In 2016, the German Federal Cartel Office found that roasted coffee manufacturer Melitta and several retailers had entered into vertical price agreements between 2004 and 2008 to maintain a minimum level of retail prices for roasted coffee products, and had imposed fines of EUR 5.25 million on Rossmann (see the case summary in German here )
While all other parties settled the proceedings with the Federal Cartel Office, Rossmann appealed the fine.

In 2018, the Higher Regional Court of Düsseldorf increased the fine against Rossmann to EUR 30 million (Case No. 4 Kart 3/17 OWi, here ). In calculating the fine, the court took the group-wide turnover as the basis instead of the turnover involved in the infringement, which the Federal Cartel Office is using for the calculation, and assessed the severity of the act and the guilt level. Rossmann then appealed to the Supreme Court.

 

 

Bundeskartellamt’s settlement with Amazon in abuse of dominance proceedings

On July 17, 2019 the BKartA announced the settlement with Amazon and closed the abuse of dominance proceedings. Besides a press release (here), it also published a case summary (here). On the same day, the European Commission opened an investigation into possible anti-competitive conduct of Amazon (here).

Heinz & Zagrosek has been representing a dealer of sewing machines as complainant in the German proceedings.

The BKartA investigated Amazon’s liability provisions; termination and blocking of seller accounts; court of jurisdiction (competent court only in Luxembourg); returns and reimbursement; product information and rights of use; confidentiality; transparency; product reviews and seller ratings; etc.

The fact that the BKartA could convince Amazon to change and amend its t&cs in a relatively short period (compared to other abuse of dominance proceedings the case has been closed within ca. 7 months) is very positive.  It is quite remarkable that the FCO could obtain a global solution, i.e., not only limited to Germany, the territory of its jurisdiction. The amendments seem to cover most of the complaint topics, but of course it will be crucial how Amazon will implement these promised changes in reality. The devil may well be in the details in this respect, and the FCO is willing to reopen proceedings should Amazon fall short of properly implementing the changes.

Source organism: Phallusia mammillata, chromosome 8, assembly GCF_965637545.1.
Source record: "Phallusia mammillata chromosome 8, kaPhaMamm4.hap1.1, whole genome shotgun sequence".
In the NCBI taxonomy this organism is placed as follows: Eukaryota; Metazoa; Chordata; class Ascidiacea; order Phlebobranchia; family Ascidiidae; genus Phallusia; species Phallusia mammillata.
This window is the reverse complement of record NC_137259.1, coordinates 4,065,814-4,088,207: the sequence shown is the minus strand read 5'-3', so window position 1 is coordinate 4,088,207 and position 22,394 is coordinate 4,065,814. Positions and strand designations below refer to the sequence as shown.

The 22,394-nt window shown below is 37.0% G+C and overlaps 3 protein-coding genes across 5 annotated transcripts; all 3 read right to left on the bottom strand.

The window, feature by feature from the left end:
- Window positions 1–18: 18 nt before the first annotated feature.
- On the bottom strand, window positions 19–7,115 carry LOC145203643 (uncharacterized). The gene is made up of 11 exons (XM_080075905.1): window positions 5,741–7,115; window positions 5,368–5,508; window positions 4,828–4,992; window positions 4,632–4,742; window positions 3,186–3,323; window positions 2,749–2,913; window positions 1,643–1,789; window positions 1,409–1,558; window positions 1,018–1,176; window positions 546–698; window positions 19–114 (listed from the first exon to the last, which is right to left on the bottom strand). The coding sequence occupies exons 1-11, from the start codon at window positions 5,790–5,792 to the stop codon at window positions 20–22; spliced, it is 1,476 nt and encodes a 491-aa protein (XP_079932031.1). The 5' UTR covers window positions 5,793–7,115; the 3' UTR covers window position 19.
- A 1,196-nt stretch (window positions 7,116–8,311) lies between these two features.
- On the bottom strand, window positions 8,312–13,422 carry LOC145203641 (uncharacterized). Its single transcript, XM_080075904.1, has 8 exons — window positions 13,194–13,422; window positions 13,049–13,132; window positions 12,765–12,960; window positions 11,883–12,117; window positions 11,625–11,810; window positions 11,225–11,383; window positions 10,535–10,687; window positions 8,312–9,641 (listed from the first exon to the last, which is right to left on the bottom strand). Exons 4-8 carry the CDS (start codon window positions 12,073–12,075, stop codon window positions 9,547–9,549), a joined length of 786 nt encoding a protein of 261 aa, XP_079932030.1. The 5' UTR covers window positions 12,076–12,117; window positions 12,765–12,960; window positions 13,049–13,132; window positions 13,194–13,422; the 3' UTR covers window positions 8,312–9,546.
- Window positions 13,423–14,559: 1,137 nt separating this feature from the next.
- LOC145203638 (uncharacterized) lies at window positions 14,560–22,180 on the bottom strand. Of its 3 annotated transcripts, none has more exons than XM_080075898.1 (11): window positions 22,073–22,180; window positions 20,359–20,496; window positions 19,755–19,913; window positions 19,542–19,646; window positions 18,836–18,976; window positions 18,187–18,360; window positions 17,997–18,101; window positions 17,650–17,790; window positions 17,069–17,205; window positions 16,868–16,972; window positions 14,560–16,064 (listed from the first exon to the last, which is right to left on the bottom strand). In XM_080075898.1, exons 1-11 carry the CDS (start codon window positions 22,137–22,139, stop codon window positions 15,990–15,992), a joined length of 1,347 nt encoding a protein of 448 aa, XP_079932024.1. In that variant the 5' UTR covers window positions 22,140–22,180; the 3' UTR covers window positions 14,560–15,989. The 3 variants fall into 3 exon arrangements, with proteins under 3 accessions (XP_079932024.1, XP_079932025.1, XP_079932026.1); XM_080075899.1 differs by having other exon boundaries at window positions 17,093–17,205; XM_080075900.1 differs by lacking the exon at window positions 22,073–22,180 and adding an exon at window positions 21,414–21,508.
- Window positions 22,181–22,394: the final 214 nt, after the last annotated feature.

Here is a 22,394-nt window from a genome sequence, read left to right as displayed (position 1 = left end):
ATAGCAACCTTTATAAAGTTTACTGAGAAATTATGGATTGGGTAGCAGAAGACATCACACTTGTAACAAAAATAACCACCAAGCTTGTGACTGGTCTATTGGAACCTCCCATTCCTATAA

In Germany, the proceedings were not predominantly about its dual role as platform provider and dealer – that is now the subject of the European Commission proceedings – but more about exploitative abuse of dealers active on the platform through imposing unfair trading terms.

But the case also involved impeding and foreclosing dealers, in particular through leveraging its dominant platform position into its own retail sales: Amazon only allows product reviews to be posted on its platform if generated by its own “Amazon Vine” service, not by third-party review service providers. At the same time, it prevents platform dealers from using the Vine service, which is only available for suppliers of Amazon’s own retail activities (vendors).

Here Amazon has now promised to grant access to the Amazon Vine service to more dealers and offer services for the review of new products, which is very positive. However, the BKartA did not decide on how to deal with Amazon prohibiting the posting of product reviews from third-party services and the retroactive deletion of already posted reviews, which also formed part of complaint and concerns legitimate investments made by dealers in this area. The BKartA did obviously not want to hold up the overall informal “settlement” package and therefore refrained from reviewing these aspects in depth.  Instead, it will await the results of the currently ongoing user review sector inquiry (see our blog here), which also touches upon the subject. The topic is still very important for online dealers. The devil may well be in the details in this respect, and the BKartA is willing to reopen proceedings should Amazon fall short of properly implementing the changes.

It is not unusual that the national competition agencies and the European Commission coordinate the scope and timing of their proceedings – given that there are parallel competences in applying EU competition law, while the Commission may ultimately take over a case. Here it was efficient to coordinate the substance, so as to avoid the agencies reviewing the same questions in substance.

Heinz & Zagrosek has been mentioned and also cited in Juve (here) and GCR (here) in connection with the settlement of the German abuse proceedings against Amazon.